We prepared affidavits describing the abuse of the families that took place at this private prison (I emphasize “private” because it is a “for profit” institution, whose purpose is to make money for its investors).  Children were not given proper medical treatment.  On more than one occasion we saw children who had 101+ degree fevers for days, made to wait in line in the Texas sun to see a doctor, only to be told to “drink more water.”

The legal situation there was also a mess, with the government trying to move as many people through the system as quickly as possible, and worn out legal staffers working around the clock trying to keep up with the workload and with clueless volunteers like myself, and give the families a chance for a minimal amount of preparation before their credible fear interviews.

A lot could be said about all that, but what I remember most about Dilley are the women.  They sat across from us, often cradling an infant, and told horrific stories.  Stories of rapes, death threats, businesses destroyed by gangs, extortion, murder and terror.  They told about reporting these things to the police and being ignored, or having their attacker arrested, and then released the next day only to terrorize again.  They told about trying to escape to another part of the country for safety, and still being pursued and found.  They told about their sons being recruited by the gangs that run the country as soldiers and their daughters as “wives” for the gang members. 

And the children.  Some almost comatose and unresponsive, staring into space, not acknowledging us.  Others were still keen eyed and even smiled at us.  Almost all of them seemed sick in one way or another.

These were not “economic migrants” as the current administration wants to characterize them.  Indeed, although they should not have been treated as criminals and placed in prison, I didn’t meet one that said they would prefer returning home.  They didn’t belong in prison, but they preferred that to returning.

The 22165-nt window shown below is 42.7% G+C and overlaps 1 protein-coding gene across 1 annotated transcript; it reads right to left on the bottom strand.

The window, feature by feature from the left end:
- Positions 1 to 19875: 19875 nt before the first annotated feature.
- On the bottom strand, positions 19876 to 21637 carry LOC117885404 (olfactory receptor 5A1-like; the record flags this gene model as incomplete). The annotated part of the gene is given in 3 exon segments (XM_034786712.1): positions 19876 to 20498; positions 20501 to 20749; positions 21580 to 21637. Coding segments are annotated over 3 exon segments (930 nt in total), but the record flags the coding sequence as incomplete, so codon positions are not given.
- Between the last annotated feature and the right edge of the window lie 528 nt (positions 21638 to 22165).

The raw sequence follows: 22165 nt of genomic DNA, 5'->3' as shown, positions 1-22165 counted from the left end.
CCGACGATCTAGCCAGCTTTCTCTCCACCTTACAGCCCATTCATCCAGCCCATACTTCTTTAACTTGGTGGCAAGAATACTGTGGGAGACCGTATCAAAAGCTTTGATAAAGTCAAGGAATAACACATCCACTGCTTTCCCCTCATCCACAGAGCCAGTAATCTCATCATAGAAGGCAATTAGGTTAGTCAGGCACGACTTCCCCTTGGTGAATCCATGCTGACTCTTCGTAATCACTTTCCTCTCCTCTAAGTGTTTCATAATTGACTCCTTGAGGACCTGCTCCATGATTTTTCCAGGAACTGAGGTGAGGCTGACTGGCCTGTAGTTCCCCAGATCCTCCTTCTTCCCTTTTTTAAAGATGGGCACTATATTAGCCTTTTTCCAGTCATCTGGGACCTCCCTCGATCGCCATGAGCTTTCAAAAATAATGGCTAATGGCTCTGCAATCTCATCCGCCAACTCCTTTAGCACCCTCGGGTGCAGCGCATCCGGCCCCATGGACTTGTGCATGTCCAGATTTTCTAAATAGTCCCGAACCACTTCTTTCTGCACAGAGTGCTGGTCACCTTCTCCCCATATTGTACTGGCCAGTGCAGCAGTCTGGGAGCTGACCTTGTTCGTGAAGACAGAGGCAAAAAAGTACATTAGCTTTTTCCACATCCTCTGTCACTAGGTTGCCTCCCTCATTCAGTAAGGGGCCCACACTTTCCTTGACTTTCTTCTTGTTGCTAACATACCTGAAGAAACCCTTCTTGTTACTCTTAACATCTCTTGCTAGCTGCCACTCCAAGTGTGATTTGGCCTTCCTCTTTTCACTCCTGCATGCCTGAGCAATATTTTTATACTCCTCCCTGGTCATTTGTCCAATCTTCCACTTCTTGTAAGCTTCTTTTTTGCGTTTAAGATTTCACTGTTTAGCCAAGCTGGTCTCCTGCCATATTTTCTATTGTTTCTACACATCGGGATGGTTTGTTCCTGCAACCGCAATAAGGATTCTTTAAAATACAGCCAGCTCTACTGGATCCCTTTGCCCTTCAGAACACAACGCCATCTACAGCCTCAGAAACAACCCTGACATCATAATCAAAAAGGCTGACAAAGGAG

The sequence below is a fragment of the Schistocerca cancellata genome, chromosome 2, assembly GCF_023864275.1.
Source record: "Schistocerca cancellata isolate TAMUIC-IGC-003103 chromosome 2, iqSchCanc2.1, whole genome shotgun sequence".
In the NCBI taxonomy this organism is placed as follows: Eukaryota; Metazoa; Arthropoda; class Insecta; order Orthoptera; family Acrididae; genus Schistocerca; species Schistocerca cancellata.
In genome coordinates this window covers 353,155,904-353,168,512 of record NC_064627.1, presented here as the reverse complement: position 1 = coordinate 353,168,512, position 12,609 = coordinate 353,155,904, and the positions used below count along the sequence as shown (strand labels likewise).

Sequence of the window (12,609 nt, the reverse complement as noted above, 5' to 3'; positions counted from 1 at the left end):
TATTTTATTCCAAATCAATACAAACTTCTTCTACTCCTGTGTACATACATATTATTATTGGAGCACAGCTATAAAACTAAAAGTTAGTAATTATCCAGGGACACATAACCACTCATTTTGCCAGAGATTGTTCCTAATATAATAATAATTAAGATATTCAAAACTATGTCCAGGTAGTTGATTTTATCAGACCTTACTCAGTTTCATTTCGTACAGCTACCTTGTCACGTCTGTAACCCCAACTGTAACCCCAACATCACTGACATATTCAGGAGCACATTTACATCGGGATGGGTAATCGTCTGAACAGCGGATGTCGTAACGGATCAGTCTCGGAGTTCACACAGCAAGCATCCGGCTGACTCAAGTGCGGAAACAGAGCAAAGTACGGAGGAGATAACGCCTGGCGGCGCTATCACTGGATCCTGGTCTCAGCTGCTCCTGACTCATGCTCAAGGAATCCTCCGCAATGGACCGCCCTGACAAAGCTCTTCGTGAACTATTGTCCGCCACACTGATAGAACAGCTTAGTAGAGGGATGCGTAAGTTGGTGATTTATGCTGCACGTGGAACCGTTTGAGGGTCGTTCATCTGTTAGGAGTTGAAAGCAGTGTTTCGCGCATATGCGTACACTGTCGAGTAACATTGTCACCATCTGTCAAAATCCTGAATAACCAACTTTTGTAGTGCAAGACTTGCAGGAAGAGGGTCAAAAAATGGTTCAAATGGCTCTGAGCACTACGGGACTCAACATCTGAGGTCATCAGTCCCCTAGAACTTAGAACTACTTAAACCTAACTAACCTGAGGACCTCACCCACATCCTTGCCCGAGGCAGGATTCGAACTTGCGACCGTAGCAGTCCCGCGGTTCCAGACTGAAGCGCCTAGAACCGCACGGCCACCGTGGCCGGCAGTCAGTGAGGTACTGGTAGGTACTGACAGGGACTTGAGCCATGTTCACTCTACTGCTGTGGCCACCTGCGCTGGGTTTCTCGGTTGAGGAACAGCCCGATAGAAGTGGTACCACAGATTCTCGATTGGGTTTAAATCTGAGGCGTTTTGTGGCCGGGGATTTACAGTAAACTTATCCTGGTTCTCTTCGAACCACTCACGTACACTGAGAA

And they hoped.  Hoped America would fulfill the promise they had grown up with.  A promise of compassion from the “Mother of Exiles” for the wretched, poor, and tired.

As I looked at these women, my overwhelming conviction was not one of pity, or even of anger at our defective system.  But admiration.  Admiration for the courage these women showed in taking their most precious possessions – their children – and making the dangerous crossing through Mexico (where they were often robbed, raped, beaten, and turned back many times before making it across), and then arriving in the U.S. only to be detained and treated as criminals.  But still having hope and a steely determination.

These are courageous people.  These were heroic journeys they had undertaken.  Not everyone has the courage to leave their home, even in the most catastrophic circumstances.  But these ladies risked their own lives and futures to protect their children.  What an abomination for them now to be characterized as criminals or drug dealers or freeloaders, wanting to find loopholes and take advantage of American generosity.  They aren’t asking for a handout – only the opportunity to breathe free.

There was a saying in the early days of U.S. immigration and the settlement of the west:

“The cowards never started. The weak died on the way. Only the strong arrived. They were the pioneers.”